Keyword due diligence

Before you optimize your website or buy pay-per-click (PPC) traffic, you should perform “keyword due diligence.”

That means you must check to see that Internet users are actually searching for information on your product by using the same keywords you assumed they would use.

When I tell this to people, they often pooh-pooh it. “It’s not necessary for us to do keyword research,” they tell me. “We know our industry. We know our products. And we know what words our customers would search on.”

To which I say: Oh, really?

With the Internet, there is no need to guess whether you’re using the right keywords. There are software tools that can tell you exactly how many searches were performed on them.

Often, the keywords used most are not the ones you picked. In addition, small variations in keywords can make a big difference in results.

Let’s say I want to optimize a website for people looking to buy aquariums.

It seems obvious that I should optimize the home page copy for the keyword “aquarium,” right?

And when I use spacky.com to check, sure enough there were 823,000 searches on “aquarium” on Google this month.

But there were 11.1 million searches on Google this month on “aquariums.”

This tells me that I should optimize the home page copy for “aquariums” and not “aquarium.”

I would never have known that had I not done my due diligence.

My favorite keyword due diligence tool is spacky.com. It’s free. And when you enter a keyword, it shows the monthly search volume for that term on Google, Overture/Yahoo, and Microsoft Network.

In addition, spacky.com displays a long list of related terms and their search volumes, so you can choose the keywords that are searched most frequently.

I can think of at least three online marketing activities that can benefit from keyword research.

The first, as already noted, is search engine optimization. Each page on your website should be optimized for at least one keyword related to what you’re selling.

The second is pay-per-click advertising. Even a good PPC ad will generate mediocre results if you bid on the wrong keywords.

The third is determining the feasibility of new products.

Example: You decide to write and sell an e-book on how to set up an aquarium. You think fish-keeping is a very popular hobby, but you aren’t sure.

But even if you were sure that fish-keeping is popular, that doesn’t mean the book will sell. Remember, we are not selling in bookstores. We are selling on the Internet. And for a product to be successful online, potential buyers must be searching the Internet for information related to it.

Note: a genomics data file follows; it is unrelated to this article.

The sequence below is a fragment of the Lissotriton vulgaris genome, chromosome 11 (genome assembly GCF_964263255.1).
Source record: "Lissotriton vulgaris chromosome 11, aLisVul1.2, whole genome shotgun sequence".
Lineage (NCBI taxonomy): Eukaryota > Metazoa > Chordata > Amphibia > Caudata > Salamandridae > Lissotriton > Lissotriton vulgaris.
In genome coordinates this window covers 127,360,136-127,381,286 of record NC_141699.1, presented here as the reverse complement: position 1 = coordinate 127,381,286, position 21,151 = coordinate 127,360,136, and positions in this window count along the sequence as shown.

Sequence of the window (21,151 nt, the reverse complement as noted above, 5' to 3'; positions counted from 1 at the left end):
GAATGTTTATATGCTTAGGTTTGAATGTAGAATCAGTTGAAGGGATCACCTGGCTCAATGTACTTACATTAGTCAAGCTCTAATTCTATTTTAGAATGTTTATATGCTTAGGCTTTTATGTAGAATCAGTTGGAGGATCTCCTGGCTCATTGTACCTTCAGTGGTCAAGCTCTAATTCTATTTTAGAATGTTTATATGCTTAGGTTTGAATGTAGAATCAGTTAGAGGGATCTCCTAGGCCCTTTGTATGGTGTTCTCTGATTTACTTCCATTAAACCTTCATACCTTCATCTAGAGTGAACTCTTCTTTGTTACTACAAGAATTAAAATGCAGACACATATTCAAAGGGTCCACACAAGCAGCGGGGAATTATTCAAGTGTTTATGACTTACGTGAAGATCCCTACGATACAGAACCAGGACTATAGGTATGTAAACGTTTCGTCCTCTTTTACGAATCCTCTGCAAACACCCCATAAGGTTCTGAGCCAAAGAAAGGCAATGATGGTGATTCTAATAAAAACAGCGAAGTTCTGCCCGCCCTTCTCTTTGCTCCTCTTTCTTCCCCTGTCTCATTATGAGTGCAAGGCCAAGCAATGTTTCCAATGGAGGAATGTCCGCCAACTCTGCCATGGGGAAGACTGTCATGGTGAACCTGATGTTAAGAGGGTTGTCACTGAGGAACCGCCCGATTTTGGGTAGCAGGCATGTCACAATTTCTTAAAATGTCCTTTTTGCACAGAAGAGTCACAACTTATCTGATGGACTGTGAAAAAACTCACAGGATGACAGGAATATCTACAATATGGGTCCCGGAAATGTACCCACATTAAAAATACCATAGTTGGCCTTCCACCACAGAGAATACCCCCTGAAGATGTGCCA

My rule of thumb is that the keyword must have at least 100,000 searches a month on Google to be successful online. “Aquariums” with 11.1 million and “aquarium” with 823,000 both pass with flying colors.

There’s another way to do keyword due diligence. It’s to spy on your competitors and see what keywords they’re using to optimize their websites. (Don’t worry. It’s perfectly legal.)

You can see what keywords your competitors are using by reading the source codes on their websites. “Source code” is the programming language used to build a website. And in optimized websites, the source codes for the pages include keyword lists called meta tags. The most important meta tags to check are the title tag, description tag, and keywords tag.

To find the keywords in a competitor’s meta tags, go to his home page. Click “view” and then choose “source.” A window will appear displaying the page’s source code with the meta tags clearly labeled as title, description, and keywords. The keywords appear between symbols like these:

htmltags

In minutes, you will know all the keywords your competitor has optimized his site for. You can then use spacky.com or another keyword research and discovery tool like wordtracker.com.

P.S. Using keyword research to optimize your website and pay-per-click ad campaigns is just one of the tactics I teach in my Internet Cash Generator program. It’s full of the same techniques I used to generate $16,000 a month — just six months after starting my first online venture. Go here to learn more about this complete guide to starting and running your own Internet business.

[Ed. Note: Bob Bly is a freelance copywriter and the author of more than 70 books. To subscribe to his free e-zine, The Direct Response Letter, and claim your free gift worth $116, click here now: www.bly.com/reports.]
  • Trey

    That’s great advice by Bly. But what insight can you contribute when I get done with my keyword research only to find that every possible, i.e. reasonable, derivation of my keywords are already taken as domains?

    I know the obvious answers would be check out whois and see if they would be willing to sell and / or move on to another niche. But it ain’t 2000 anymore and most folks have figured out this basic of internet marketing so many keyword rich domains are taken.

    So, any insightful tips or ideas?

    Thanks